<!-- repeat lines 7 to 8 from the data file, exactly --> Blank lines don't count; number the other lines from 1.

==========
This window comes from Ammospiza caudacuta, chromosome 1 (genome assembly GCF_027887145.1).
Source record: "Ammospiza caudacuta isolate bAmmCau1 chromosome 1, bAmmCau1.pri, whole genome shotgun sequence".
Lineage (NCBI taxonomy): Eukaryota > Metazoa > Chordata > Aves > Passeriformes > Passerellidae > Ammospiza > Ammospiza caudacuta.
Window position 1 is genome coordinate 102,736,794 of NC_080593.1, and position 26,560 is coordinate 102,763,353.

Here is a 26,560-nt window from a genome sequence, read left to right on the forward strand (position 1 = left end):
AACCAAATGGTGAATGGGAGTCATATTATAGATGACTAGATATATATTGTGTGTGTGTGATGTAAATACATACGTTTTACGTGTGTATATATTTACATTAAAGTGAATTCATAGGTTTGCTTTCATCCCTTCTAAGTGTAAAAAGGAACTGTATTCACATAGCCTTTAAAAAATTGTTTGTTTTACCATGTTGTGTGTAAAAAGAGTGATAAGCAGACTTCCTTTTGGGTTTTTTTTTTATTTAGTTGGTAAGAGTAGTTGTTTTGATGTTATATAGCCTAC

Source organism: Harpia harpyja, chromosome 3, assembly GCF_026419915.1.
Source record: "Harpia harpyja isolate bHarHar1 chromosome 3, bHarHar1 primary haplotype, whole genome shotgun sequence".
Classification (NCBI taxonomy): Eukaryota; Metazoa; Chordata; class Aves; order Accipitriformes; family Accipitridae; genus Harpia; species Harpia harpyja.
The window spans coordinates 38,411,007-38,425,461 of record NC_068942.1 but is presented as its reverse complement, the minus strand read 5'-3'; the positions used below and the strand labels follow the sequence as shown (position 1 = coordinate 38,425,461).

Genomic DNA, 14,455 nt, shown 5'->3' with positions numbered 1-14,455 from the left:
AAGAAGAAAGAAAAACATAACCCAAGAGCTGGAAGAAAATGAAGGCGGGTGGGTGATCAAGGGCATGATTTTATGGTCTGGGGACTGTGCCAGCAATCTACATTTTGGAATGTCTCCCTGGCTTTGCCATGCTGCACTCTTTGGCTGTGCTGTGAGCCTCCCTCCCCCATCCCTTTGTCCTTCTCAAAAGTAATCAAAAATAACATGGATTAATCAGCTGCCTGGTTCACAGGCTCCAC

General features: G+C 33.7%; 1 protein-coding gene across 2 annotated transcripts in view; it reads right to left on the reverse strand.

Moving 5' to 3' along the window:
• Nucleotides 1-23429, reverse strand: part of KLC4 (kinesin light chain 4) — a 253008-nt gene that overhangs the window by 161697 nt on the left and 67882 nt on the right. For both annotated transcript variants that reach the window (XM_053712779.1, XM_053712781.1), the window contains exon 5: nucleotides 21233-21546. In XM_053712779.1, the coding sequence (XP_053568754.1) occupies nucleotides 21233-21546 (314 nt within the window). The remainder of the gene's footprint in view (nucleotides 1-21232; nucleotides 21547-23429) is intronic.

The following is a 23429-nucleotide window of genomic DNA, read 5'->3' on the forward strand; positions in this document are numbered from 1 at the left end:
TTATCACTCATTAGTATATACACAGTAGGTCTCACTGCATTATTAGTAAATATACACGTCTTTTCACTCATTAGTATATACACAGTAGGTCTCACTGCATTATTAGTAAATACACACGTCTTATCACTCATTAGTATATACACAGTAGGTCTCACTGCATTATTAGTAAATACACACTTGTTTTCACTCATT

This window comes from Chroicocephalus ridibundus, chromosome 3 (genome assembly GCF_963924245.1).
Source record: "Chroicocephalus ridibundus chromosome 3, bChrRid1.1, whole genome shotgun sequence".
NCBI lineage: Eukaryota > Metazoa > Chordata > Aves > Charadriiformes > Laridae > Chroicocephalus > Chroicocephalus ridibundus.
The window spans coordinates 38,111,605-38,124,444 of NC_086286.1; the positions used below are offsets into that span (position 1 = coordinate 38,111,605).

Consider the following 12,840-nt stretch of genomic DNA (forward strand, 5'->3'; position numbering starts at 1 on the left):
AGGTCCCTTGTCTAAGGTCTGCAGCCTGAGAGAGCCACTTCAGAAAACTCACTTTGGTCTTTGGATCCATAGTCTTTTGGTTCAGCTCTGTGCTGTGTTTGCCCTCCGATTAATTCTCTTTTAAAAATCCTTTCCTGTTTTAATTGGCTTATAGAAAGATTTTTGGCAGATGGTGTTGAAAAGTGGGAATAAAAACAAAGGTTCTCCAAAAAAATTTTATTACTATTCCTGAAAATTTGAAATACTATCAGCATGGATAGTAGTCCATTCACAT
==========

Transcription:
Source organism: Harpia harpyja, chromosome 3, assembly GCF_026419915.1.
Source record: "Harpia harpyja isolate bHarHar1 chromosome 3, bHarHar1 primary haplotype, whole genome shotgun sequence".